It’s just so incredibly depressing, as much as anything.

    Maybe there hasn’t been a real war for far too long. There seems to be no understanding of why things like the Geneva Convention exist and why there are very, very good reasons for them existing.

    The same really goes for applying the rule of law to POWs of all stripes, whether you wish to call them ‘terrorists’ or not. How can you actually declare war on someone and then define them as illegal combatants? Is the assumption that you are allowed to shoot at them, but the second they shoot back they are somehow breaking the rules?

    It reminds me of listening to Americans calling the French ‘surrender monkeys’ – clueless, idiotic, pompous, vainglorious pig-ignorance of the worst kind, betraying a complete lack of understanding of what war is like. There was brutal, brutal war waged across Europe and Asia twice in the space of thirty years and the scars of these wars changed society in a very profound way.

    Virtually every village in France has a war memorial for both wars in the centre of the town with a list of names on it that must come very close to equalling the entire male population of that village at the time. Russia lost 20m people in WWII. Not three thousand. Twenty million. Poland lost a fifth of its population. This kind of scar on the mentality of a people is something that a/ the United States seems to find impossible to understand, and b/ created the atmosphere in which the Geneva Convention and UN were created and considered essential.

    As we get further and further from these events people slowly drift into forgetfulness about why things like the Geneva Convention actually exist. Heck, how far did we have to get from the Cold War for people to forget how seriously we took the threat of nuclear holocaust only a few years ago? Suddenly the anti-proliferation treaty can be cast aside with the Geneva Convention.

    We seem to have generated a lot of anxiety without the sobering, awful lessons that come from actual, serious conflict, and consequently we are collectively making some very, very bad decisions. Depressing beyond words.

  11. #11 dogmeatIB
    September 29, 2006

    I know it sounds like a conspiracy theory, but what if they aren’t planning on losing any more elections? I mean think about it this way:

    1) 2000 election was a fiasco
    2) 2004 election had some serious flaws
    3) Huge push to put in voting machines that actually violate voter rights laws, leave no paper trail, and are produced by companies run by huge supporters of the GOP
    4) Sometimes these companies are actually allowed to manage the elections
    5) Systematic undercounting of urban areas, IE the census flap from the late 90′s that everyone seems to have forgotten about.
    6) Two senators, while leading in their respective races, die in four years?

    If you look at it from trends, etc., the 2004 election makes no sense:

    -Bush’s approval rating prior to the election, sub 50%, generally as sure of a sign as you can get that the president is going to lose.

    -during his tenure the misery index rose, another very likely sign that the incumbant party loses.

    -High voter turnout … historically has gone to Democrats.

    There are three or four more, but you get the point. Certainly, one or two, coincidence, but just about every common indicator suggested that Bush would lose, and lose badly, yet he won. It honestly doesn’t make any sense, so perhaps they aren’t planning on losing any more “elections.”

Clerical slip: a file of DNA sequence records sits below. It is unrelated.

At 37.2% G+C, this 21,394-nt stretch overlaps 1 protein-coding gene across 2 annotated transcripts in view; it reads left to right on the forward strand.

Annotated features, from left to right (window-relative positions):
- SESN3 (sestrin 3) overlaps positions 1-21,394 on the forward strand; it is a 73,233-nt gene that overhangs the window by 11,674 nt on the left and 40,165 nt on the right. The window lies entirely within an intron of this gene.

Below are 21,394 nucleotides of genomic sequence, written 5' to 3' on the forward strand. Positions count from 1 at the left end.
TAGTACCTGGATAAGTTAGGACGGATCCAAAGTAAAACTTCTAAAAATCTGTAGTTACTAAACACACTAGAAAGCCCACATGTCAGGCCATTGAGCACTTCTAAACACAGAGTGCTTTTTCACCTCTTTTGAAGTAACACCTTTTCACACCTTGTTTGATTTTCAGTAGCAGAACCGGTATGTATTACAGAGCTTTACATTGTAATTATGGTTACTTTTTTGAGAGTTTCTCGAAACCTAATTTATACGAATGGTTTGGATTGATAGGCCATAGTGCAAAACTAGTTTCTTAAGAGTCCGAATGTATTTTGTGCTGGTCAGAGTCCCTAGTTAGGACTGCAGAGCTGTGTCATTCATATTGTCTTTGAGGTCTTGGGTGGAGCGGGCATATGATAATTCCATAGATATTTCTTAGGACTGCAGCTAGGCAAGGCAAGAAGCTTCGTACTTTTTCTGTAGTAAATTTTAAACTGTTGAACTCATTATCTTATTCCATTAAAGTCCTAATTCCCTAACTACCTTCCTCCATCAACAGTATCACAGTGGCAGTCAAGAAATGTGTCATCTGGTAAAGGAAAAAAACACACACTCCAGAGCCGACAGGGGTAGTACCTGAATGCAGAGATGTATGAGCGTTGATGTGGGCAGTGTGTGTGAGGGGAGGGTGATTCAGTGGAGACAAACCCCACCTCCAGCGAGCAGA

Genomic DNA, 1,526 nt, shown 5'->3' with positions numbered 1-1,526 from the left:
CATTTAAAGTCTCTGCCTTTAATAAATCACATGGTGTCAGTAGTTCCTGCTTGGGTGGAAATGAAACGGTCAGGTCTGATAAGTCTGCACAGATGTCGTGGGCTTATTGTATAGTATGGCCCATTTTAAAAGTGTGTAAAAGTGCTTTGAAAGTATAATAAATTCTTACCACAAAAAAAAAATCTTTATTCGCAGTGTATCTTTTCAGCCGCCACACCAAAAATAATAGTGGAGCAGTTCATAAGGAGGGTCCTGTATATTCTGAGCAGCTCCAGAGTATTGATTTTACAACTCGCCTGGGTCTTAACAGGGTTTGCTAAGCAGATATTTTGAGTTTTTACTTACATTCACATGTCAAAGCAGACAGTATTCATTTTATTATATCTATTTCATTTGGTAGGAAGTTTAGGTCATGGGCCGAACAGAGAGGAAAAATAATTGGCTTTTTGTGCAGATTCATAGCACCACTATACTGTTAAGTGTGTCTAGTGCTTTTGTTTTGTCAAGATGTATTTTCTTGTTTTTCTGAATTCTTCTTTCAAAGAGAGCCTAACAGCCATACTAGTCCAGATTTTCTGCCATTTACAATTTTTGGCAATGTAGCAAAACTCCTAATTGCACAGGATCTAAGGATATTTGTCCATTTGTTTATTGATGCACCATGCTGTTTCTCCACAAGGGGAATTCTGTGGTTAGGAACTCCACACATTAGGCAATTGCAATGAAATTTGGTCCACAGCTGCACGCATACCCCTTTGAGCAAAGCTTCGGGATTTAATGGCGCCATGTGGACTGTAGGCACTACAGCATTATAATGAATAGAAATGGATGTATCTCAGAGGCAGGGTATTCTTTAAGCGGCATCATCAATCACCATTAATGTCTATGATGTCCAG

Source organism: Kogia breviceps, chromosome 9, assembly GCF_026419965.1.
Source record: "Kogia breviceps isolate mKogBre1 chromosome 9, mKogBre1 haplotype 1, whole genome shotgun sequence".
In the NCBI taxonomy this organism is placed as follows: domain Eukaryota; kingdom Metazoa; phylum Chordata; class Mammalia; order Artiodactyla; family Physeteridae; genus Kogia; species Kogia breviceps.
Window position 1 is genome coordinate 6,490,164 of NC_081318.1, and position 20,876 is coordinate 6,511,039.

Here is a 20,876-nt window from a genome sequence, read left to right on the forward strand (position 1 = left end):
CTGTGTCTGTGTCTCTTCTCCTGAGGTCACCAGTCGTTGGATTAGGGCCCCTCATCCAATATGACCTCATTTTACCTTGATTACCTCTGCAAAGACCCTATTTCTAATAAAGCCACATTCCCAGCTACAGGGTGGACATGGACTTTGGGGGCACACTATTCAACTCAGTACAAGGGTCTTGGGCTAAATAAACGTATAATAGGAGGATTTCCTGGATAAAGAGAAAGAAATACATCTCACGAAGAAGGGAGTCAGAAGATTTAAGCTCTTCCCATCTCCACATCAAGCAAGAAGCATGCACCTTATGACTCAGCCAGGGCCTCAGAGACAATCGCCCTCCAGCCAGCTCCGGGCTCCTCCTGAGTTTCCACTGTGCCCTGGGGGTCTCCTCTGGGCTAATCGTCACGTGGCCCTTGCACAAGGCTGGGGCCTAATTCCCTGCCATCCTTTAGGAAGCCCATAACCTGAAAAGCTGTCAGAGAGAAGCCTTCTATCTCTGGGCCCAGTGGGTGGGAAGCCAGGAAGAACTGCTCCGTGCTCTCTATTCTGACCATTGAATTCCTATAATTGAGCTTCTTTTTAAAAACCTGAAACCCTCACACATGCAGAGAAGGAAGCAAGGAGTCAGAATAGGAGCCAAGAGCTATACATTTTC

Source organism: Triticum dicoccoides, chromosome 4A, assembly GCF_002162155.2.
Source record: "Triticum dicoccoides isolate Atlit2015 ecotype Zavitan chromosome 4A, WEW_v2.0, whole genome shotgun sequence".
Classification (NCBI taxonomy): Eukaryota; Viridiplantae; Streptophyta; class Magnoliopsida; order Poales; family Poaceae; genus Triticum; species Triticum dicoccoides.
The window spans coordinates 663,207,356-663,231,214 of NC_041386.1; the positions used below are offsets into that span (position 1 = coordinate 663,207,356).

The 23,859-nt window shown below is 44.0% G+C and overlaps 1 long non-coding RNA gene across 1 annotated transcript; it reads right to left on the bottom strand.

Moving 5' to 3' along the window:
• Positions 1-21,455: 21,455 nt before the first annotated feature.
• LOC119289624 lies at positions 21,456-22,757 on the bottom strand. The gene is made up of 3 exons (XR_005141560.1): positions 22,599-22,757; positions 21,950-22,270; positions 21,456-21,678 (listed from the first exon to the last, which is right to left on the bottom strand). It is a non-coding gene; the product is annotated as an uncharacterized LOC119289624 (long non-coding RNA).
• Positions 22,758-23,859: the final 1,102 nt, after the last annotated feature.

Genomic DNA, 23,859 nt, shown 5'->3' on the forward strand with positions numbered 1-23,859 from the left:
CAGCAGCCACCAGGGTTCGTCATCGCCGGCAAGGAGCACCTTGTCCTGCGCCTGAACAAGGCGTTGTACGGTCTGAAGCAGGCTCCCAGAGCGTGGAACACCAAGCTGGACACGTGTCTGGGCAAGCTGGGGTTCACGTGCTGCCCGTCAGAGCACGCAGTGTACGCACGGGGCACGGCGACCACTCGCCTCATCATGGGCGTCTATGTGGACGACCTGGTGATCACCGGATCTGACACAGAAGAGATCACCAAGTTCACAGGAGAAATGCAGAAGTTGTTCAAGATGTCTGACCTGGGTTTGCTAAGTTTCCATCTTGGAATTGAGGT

12. #12 Coin
    September 29, 2006

    What I don’t get — seriously don’t get — is why the GOP isn’t showing the slightest shred of self-interest here. The “We Own Congress and the White House” party can’t go on forever. They’re likely to lose part of Congress soon, and the Presidency sooner or later.

    Are they? In the aftermath of this detainee/wiretap/torture bill passing, the Republicans are in victory lap mode, the media is wash with stories about how Bush gave a speech saying that the Democrats and Al Qaeda are actually the same organization or something, and looking at the news the momentum the Democrats have been building for weeks appears to be completely gone.

    The Democrats appear to have entirely surrendered the media plotline by allowing this vote to go forward, and they seem to be showing no indications of exerting any efforts to reclaim it. They don’t even seem to be showing any indications of pushing back against the Republicans for creating this bill, or trying to justify the way the Democrats voted on the bill to the public– which is hardly surprising, because about eleven of the Senate’s democrats voted for the new bill.

    Looking at the news today I see no one opposing the Republicans but a bunch of bloggers. I think it’s quite possible the Democrats just lost the election.

    It’s entirely possible they’d end up with a Democratic president with all these powers — and no way for them to repeal them without Democratic opposition.

    I think it’s abundantly clear that every inch of Republican policy at this point– from national security, to fiscal policy, to even their own political strategies– is based around thinking only about the present and ignoring the consequences, no matter how bad, for the future. Considering the party’s policy is being basically set by fiat from a presidential administration that only exists for two more years anyway (assuming you believe Cheney’s claims he won’t run for president), this may not be all that surprising.

  13. #13 Coin
    September 29, 2006

    Wait; my mistake, the wiretap bill is separate from the detainee bill.

    So:

    Mr. Brayton: I’ve been wondering but have no idea, or any idea who to ask. Exactly how plausible is it that parts of this new bill will be subject or susceptible to judicial challenge? For example, the bit saying that you can’t bring geneva conventions claims before a court. My understanding, which could be wrong, is that the congress can basically set the rules for lower courts as they please, but the Supreme Court is at least to some degree autonomous and the congress can’t just order them not to take certain cases. How much authority does Congress have to pass something like this “no judicial Geneva enforcement” rule, and is it possible that the supreme court could rule that regardless of congress they have the power to hear such cases if they want?